Wednesday, February 21, 2007

Aunt Phyllis remembers Henry & Susie

Phyllis Phend Mitchell, oldest daughter of Rolland Victor Phend, son of Henry and Susie Yarian Phend, wrote these memories of her grandparents and their home. Published here with her permission.

Grandpa and Grandma Phend's house was big. There was a side porch that ran the length of the kitchen which had a swing at one end. Grandma loved sitting there in warm weather. There was moss rose on both sides of the walk leading to the porch door that opened into the kitchen. There was a big wood range. For her 50th anniversary, in 1942, Uncle Russell bought her a gas range! There was a cupboard, a small sink that had cold water only from a pitcher pump. There was a big round table; a wood shed off the west end; and the door to the pantry on the back porch.

The pantry had a lot of cupboards where Grandma kept the food...and the sugar cookies from Jones Bakery. They never had fresh milk, only canned. We always had to have a cookie when we went to Grandma's. Since there was no milk, we dipped them in a tin cup of cold water. They were delicious!

Also in the pantry, in front of the cupboards, was a lift up cellar door and a door to the back yard where there was a mulberry tree. We always had stained clothes when the berries were in season. They had a large grape arbor with vines on both sides and over the top. My cousins Josephine, Betty and Louise and I loved to sit under the arbor. We talked and played and always ate a few grapes before they were ripe and had belly aches.

Off the kitchen, through a swinging door was the dining room, it probably would be called a great room today. They had a large square table that opened up to seat a lot of us. There was a buffet, a heating stove, a day bed, and Grandpa's big drawing board where he drew his house and building plans. The drawing board had a high stool in front of it. We were never supposed to touch anything but I loved to crawl up on the high stool and just look at all the drawings on the big sheets of paper.

On a shelf in the "dining room" there was a clock that had to be wound daily. And there was Grandma's wood rocking chair. It had a leather seat and a little footstool. Beside the chair was her floor model radio. On the wall above the radio was the telephone, their number was 472. You just lifted the receiver and told the operator the number you wanted! Grandma would call Yontz Grocery Store and read off her list and in a short time they would be delivered to the back door.

There were big double doors off the dining room that went to their bedroom and yet another door led to two large parlor rooms that were used only on special occasions. There was a crank phonograph, a wood and leather davenport that opened into a bed, and a chair. A door opened to the front porch on the east side of the house facing Chauncey Street. The light plant was on the other side of the street. In the other room was a pump organ and stool and some other furniture.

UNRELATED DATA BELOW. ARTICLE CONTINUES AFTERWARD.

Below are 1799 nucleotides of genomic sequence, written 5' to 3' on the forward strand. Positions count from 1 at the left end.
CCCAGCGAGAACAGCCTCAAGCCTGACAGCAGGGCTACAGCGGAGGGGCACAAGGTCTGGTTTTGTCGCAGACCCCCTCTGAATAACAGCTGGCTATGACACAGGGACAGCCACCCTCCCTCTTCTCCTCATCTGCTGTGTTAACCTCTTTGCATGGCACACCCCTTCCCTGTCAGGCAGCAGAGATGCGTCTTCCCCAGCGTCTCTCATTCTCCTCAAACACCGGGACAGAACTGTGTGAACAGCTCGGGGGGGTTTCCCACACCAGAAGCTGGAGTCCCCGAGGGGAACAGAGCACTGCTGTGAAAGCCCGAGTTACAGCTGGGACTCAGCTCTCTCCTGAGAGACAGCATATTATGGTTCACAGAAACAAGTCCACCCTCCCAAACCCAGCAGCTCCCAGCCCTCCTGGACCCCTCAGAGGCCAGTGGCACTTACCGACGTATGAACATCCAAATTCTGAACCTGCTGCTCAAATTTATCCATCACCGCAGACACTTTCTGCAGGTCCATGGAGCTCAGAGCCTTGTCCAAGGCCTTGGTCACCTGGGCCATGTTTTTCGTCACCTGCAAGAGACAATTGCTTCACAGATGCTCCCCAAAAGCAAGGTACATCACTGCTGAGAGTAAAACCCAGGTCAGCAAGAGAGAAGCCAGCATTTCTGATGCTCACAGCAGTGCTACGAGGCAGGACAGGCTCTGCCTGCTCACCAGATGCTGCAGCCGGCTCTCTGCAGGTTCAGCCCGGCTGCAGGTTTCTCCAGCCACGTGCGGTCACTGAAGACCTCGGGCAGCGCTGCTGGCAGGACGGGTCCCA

When Aunt Gladys died [July 4th, 1931] her casket was in the room where the organ was. I was about eight years old. All of us cousins were running in and out through the rooms and all the doors, just going in circles. We got scolded for it too. After the funeral everyone was sitting on the front porch reminiscing about the "olden days". The funeral directors were Luckenbills and my dad and uncles had grown up with them. Everyone was laughing and having a good time when just a short time earlier everyone had been so sad. I remember Grandma commenting on that fact.

I thought my grandpa and uncles were the tallest men. At family get-togethers, which were often, they would always seem to be standing together and talking so loud. One time I asked Mom why they were always mad at each other. She didn't understand what I meant at first. I said they were always fighting and arguing. She laughed and said "Oh no, they're not mad at each other, they were just talking politics and like all good Republicans they were talking against the Democrats and giving them the devil." They got quite loud on these occasions, even Grandpa who was really a quiet man.

In the 1930's there were a lot of tramps and hobos that came through town (and the rest of the country). Grandpa fed all of them that stopped at his house. But they had to chop wood or do some kind of chore to earn their meal. Grandma always cooked up big meals for all her men folk with enough for extras. I asked Grandpa why he always fed the tramps and he told me that the Bible says that Jesus was coming back and we would never know when or how. He thought the He might return as a tramp so he took them all in. He even had a building out back where he would let them sleep. We always thought that they somehow had marked the house because Grandpa never turned anyone away.

My Grandfather Phend was a very Godly man. He believed in his Lord and he lived for Him. He was an honest man that probably never received as much as he gave. He was very particular about doing good work. He was a perfectionist and so were his boys... slow, deliberate, good, quality workmen.

1 comment:

  1. I remember Grandma and Grandpa Phend's house, too, especially the grape arbor that Mom describes here. I also remember the occasional "tramp" knocking on our back door on South Whitley Street in Columbia City and Mom always giving them something to eat. I really enjoyed reading this, thinking about my dear mother Phyllis and how much she loved her family.

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